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Disclosure: Wyatt Claypool is a third-year Policy Studies and History student at Mount Royal University, where he serves as the President for its Campus Conservatives. He is also a Conservative board member for Signal Hill.
In November 2018, prominent Conservative MP David Yurdiga put forth a private members’ motion, M-192, in Canada’s parliament to change the standards in which financial disability aid is given.
Following his wife’s multiple sclerosis diagnosis in 2004, Yurdiga renewed discussions on workplace safety nets for those afflicted with episodic diseases. Their daughter has epilepsy, which is also an episodic disease.
“There are so many gaps in the system, both in policy and legislation that doesn’t address [this],” says Yurdiga.
“Patients are no longer “disabled” if they [don’t] need assistance for an extended period. It only sees those in need, as always needing aid, or not.”
77,000 Canadians suffer from multiple sclerosis, 60 percent of which remain unemployed, according to the Conference Board of Canada.
Having recently attended the Burgers to Beat MS event in his riding of Fort McMurray-Cold Lake, he has continued his humble demonstration of support for his most heartfelt cause.
“How the government looks at it is either you’re disabled, or you’re not,” states Yurdiga. “The system only sees those in need, as always needing aid, or not.”
In a blog by the MS Society, they write, “Our systems within Canada were set up in a way that includes a very narrow definition of disability and doesn’t allow for Canadians with episodic disabilities to fit within it.”
The “binary switch” illustrates the issue is not black and white.
Yurdiga states, “The Multiple Sclerosis Society walked us through the system [and] were a vast support network.”
Since last year, David and his wife Kathy have been pushing m-192, having worked closely with the Multiple Sclerosis Society, who have helped raise awareness on Yurdiga’s motion.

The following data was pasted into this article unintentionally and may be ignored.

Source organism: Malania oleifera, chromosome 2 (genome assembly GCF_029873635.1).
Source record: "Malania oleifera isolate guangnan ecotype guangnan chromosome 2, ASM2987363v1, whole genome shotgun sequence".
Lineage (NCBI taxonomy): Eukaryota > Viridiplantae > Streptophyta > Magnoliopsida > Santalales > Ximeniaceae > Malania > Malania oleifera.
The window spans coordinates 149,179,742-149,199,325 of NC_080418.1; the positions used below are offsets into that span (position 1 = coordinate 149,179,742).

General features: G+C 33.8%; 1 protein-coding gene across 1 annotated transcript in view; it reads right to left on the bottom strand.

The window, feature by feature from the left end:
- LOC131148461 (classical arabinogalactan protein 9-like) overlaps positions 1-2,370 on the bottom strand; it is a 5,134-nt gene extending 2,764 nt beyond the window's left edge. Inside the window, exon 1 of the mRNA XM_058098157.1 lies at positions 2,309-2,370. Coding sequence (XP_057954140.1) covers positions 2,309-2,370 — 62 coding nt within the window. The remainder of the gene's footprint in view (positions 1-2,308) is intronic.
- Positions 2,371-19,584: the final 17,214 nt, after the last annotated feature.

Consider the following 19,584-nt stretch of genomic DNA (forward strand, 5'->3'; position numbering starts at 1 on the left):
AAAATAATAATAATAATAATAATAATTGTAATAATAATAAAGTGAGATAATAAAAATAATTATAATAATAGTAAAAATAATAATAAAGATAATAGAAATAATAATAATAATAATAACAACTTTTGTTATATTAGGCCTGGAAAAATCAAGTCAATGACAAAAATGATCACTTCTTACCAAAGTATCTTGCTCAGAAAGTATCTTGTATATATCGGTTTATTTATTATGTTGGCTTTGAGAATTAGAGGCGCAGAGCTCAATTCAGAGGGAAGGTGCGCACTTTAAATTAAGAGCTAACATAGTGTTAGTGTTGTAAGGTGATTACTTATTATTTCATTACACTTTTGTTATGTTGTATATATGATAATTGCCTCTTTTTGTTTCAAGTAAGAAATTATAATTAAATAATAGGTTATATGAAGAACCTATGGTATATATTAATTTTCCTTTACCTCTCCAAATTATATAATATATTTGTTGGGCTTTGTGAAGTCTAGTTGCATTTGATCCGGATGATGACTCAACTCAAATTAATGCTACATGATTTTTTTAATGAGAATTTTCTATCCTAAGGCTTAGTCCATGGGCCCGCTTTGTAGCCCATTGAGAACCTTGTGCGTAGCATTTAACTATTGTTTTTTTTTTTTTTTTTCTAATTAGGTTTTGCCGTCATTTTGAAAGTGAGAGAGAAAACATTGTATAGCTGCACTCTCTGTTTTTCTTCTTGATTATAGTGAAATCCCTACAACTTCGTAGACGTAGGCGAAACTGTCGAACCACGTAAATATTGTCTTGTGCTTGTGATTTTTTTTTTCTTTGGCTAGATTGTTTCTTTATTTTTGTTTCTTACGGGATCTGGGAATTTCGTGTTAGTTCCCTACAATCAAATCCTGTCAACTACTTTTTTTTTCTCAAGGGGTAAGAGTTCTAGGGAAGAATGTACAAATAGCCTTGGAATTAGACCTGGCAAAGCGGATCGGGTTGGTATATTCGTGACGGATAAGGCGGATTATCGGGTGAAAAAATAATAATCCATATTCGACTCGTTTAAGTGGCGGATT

Eleven recommendations provided by the HUMA Committee report
On March 22nd, the Standing Committee on Human Resources, Skills and Social Development and the Status of Persons with Disabilities released a report including testimonies from a variety of witnesses and new data on episodic disabilities.
As part of the HUMA Committee Report, 11 recommendations were provided. Reform to Employment Insurance sickness benefits, income support, and better incentives to offset costs to employers are amongst those recommendations.
“Once [my motion was] tabled, it was [met with] unanimous consent,” says Yurdiga. “It went to committee rapid and then we had the witnesses, and then we create a report that was tabled in parliament, and the government’s going to respond to the report. The report [was] called the answer to improving the lives of Canadians living with episodic disabilities.”
“I felt really good about the motion because everybody was on [our] side. Nobody is questioning the motives behind it, and I think [people will] respond [in a] positive manner.”
M-192 has three general points regarding the treatment of those with episodic disabilities. They read: “1) the needs of people with episodic disabilities are addressed in government policies that support people with disabilities more broadly, 2) their rights are protected and 3) they have equitable access to relevant programs.” These were so common sense that they have been unanimously supported as David said.
The previously mentioned recommendations that were made similarly uncontroversial and well-taken additions to David’s motion. These include such measures as seen in recommendation 4, which “[Allow] workers to claim benefits in smaller units (hours or days) rather than weeks” which is a sensible way of supporting those with episodic disabilities who still work but only needs a small periods of time off to recover from an episode, which will require small amounts of financial support.
Every recommendation only made fine-print changes of the current disability aid laws that had previously locked out those suffering from episodic diseases. Most notably, recommendation 5 removes the language of “prolonged” and “severe” from current disability aid standards that caused many with conditions like MS from being granted the aid they deserve.
Due to his continued advocacy, parliament has taken significant steps in protecting the most vulnerable in Canadian society. There is no doubt that David will have a sense of relief as those in similar positions to his wife can be supported in living with an episodic disability as independent, productive citizens.
Hopefully, people like David Yurdiga and his wife Kathy inspire further legislative and charitable efforts to ensure no Canadian in need ever slips through the cracks.